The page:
An art teacher shares miscellaneous tips and tricks to familiarize elementary-school children with the basic materials and awaken their creativity.
Beal is less concerned with philosophical questions about the nature or purpose of art than with the practical side of being an art teacher. Beginning with the injunction, “I think primarily in terms of art materials,” she offers sensible hints for arranging the art classroom, protecting clothing from stains, and structuring lessons appropriate for children at various developmental stages. The six chapters that follow each focus on a single medium: collage, drawing, painting, clay, printmaking, and construction. Each chapter consists of short sections on materials, techniques, appropriate adult responses and lesson plans arranged in no particular sequence, concluding with questions and answers for parents hoping to adapt the techniques for home use. The chatty, informal tone is attractive, and parents and art teachers will make good use of the innumerable concrete suggestions for contriving materials and supplies, doubtless accumulated over years of classroom experience (transfer Elmer’s glue into baby-food jars, Beal urges, and always recondition used clay by poking a hole in it, filling it with water, and letting it sit in an airtight container before presenting it to a child). Parents and neophyte teachers will also benefit from her many examples of encouraging, thought-provoking responses to children’s creations. However, the conversational approach has its pitfalls. Spread over various chapters, the treatment of developmental stages and lesson-planning fizzles out into vague directives to have a sense of purpose. The loose organization of the chapters and the book as a whole, rambling among practical techniques, philosophical ruminations, and descriptions of children’s achievements, is also likely to frustrate any harried teacher or parent looking for substantial information on a particular medium, or an in-depth, focused discussion of educational strategies.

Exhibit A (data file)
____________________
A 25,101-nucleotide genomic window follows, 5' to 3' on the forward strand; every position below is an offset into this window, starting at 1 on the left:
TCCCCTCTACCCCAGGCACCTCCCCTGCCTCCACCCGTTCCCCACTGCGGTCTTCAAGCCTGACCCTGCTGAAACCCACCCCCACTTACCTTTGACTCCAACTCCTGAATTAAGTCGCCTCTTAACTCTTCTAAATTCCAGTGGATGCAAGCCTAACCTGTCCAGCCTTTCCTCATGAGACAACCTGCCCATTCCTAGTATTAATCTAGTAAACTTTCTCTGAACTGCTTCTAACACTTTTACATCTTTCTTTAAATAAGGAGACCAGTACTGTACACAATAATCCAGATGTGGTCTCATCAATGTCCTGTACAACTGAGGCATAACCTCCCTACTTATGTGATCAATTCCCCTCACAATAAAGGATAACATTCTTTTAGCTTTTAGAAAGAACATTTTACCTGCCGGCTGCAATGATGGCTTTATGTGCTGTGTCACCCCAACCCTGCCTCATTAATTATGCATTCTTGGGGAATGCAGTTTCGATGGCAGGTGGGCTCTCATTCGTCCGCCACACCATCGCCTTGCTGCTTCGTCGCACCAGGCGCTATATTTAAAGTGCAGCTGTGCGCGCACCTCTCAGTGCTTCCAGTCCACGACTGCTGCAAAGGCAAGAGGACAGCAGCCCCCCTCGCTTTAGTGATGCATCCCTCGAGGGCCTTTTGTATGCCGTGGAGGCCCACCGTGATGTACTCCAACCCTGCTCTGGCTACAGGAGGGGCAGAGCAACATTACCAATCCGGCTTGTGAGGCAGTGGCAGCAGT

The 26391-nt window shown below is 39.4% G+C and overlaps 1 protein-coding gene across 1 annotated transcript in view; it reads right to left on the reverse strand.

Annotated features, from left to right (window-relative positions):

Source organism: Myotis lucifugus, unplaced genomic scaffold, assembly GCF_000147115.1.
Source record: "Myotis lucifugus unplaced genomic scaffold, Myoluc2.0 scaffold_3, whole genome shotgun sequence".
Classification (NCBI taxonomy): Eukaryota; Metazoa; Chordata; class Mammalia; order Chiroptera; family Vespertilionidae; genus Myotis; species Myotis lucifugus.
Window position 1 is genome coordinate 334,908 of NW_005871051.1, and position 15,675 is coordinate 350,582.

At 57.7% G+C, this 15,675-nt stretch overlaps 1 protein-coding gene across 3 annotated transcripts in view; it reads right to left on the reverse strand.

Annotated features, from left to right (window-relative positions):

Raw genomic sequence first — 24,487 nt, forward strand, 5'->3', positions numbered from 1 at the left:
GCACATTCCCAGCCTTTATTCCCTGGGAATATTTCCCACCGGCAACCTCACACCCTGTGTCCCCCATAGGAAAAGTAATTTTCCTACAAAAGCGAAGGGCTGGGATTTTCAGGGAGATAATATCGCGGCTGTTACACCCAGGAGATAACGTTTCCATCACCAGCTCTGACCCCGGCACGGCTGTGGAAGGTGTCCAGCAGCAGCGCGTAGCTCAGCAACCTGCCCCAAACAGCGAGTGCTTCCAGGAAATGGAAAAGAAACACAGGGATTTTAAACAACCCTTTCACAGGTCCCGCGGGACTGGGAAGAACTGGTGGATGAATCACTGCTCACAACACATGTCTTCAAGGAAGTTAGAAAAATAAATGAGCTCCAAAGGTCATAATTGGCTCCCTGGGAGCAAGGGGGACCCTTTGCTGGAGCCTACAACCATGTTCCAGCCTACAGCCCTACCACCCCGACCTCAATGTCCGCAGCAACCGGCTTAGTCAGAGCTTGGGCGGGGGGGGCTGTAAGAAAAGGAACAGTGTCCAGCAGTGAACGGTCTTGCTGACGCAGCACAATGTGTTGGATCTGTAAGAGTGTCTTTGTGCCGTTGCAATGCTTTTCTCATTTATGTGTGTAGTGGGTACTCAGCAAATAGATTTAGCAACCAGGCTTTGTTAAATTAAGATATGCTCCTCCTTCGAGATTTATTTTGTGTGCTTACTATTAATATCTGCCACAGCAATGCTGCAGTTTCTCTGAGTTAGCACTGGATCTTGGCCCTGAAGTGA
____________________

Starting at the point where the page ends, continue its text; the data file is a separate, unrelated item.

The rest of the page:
A grab-bag of helpful hints for parents and teachers, but far from comprehensive. (65 b&w photos, not seen)